• Livan - Coming into the season everybody had Hernandez pegged as a perfect workhorse starter. An ace by default on a bad team like the Nationals, but an ideal 3rd starter on a contending club. Then his (charitably named) fastball lost 2-3 MPH. Now he's had several bad outings in a row, games where he hasn't even been able to eat up innings. And if Livan can't give you 7+ innings every time out, what exactly is he good for?

  • Jose #1 - Let's see, a singles-hitting second baseman with no speed, no range and no evidence of gap-to-gap power... just what every playoff bound club needs. Unless fond memories of former glory can convince Mets GM Omar Minaya to take Vidro and Livan in a package deal, do you see much of a market for a player with Jose's unique skill set?

  • Jose #2 - A mercurial quasi-power hitter with a recent string of injuries and a well-documented distaste for authority. Oh, and a .398 slugging percentage to go with his .210 average. Not exactly the line that's going to entice a club to make him their everyday right fielder. How do you think coming off the bench would sit with Jose?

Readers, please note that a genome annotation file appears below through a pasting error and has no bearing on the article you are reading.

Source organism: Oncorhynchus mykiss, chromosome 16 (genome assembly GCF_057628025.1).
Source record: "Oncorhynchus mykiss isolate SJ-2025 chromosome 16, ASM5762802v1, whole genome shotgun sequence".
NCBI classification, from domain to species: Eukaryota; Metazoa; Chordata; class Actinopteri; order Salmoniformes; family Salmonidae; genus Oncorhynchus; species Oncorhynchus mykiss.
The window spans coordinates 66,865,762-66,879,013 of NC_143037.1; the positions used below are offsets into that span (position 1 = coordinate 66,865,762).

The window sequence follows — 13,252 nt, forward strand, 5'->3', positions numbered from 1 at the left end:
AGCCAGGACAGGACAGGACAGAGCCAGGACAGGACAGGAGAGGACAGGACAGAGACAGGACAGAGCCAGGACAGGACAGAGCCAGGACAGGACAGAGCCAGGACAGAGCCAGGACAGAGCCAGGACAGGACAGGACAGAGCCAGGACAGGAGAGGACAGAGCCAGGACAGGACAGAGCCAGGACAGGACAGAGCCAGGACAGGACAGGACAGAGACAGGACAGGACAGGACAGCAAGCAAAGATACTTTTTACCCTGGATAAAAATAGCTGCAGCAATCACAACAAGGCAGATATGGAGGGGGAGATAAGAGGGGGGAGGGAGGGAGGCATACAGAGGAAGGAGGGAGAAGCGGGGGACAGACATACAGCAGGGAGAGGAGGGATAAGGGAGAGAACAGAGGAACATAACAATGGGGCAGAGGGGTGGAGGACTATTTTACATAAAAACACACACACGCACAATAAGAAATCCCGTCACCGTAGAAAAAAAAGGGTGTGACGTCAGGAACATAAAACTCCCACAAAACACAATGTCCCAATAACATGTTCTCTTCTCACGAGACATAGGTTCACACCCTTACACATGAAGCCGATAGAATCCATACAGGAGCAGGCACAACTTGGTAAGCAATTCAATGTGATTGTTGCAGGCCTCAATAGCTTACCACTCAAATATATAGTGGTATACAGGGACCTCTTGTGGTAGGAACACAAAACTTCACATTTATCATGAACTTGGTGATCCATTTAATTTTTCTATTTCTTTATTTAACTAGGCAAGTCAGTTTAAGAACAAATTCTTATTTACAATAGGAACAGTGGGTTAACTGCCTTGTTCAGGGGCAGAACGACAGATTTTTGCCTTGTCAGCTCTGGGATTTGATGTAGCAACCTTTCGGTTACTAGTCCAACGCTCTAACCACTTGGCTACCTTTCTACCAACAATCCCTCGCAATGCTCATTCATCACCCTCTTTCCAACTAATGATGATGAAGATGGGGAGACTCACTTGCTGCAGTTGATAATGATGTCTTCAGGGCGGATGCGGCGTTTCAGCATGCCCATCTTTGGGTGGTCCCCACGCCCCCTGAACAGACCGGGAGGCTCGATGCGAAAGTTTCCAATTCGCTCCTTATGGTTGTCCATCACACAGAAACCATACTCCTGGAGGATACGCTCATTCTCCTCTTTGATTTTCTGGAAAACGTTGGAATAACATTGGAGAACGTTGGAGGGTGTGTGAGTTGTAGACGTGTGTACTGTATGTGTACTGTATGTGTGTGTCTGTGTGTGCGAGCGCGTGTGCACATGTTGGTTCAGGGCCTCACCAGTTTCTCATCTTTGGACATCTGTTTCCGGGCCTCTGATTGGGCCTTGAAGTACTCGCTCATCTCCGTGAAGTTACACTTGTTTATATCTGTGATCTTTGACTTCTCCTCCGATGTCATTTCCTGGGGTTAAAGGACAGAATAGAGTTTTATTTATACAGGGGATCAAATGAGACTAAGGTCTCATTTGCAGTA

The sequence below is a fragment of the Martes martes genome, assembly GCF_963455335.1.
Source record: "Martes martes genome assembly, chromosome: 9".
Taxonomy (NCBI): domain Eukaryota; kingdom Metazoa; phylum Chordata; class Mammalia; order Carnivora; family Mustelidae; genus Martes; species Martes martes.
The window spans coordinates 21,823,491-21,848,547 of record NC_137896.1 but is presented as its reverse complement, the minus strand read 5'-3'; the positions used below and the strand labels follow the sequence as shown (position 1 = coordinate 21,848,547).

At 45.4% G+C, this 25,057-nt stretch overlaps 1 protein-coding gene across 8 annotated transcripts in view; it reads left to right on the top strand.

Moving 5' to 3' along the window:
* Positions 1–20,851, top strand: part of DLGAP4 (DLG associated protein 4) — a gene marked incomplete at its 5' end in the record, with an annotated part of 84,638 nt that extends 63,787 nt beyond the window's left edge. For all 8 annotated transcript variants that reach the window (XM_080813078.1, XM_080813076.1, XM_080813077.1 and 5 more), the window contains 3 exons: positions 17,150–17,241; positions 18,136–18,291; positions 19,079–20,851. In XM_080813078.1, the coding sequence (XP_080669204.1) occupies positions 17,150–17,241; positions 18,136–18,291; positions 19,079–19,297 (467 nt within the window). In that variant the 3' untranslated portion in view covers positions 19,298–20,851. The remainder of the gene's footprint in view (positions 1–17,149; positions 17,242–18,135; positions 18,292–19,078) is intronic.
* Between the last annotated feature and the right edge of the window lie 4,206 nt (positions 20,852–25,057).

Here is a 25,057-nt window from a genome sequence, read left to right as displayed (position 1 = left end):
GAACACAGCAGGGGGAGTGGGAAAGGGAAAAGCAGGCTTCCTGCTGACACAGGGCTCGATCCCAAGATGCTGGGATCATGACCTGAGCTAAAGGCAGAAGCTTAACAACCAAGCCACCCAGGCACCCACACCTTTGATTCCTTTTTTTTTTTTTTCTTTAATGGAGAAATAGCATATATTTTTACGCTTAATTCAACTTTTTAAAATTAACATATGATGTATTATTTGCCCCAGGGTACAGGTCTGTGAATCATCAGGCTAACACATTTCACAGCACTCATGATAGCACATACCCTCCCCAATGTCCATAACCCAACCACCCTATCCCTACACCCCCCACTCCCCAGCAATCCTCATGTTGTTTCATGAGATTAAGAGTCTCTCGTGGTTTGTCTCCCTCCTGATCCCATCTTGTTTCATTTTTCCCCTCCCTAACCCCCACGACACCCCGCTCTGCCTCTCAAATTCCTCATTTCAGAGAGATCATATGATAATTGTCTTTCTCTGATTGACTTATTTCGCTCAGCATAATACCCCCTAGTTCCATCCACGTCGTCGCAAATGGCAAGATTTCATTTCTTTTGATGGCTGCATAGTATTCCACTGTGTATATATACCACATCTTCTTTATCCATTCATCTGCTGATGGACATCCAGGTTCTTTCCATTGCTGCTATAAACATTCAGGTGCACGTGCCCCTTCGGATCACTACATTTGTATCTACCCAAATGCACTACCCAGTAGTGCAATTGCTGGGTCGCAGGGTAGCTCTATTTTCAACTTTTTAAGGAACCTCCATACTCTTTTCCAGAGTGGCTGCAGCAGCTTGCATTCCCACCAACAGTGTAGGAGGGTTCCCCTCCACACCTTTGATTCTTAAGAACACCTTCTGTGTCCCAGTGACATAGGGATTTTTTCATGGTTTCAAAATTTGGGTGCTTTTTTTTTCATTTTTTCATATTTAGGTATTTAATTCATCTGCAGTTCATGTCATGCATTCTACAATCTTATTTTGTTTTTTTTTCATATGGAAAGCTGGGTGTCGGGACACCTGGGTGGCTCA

Folks, those are our premium trade prospects. Behind them are guys like Matt LeCroy (the invaluable 4th 1B/emergency "catcher"), Tony Armas, Ramon Ortiz (much sought after 6th starting pitchers), Damian Jackson (designated whiner) and Mike Stanton ("veteran" lefty reliever.) These guys should be moved just to clear their roster spots and payroll space. Any functioning ballplayers obtained in return would just be gravy.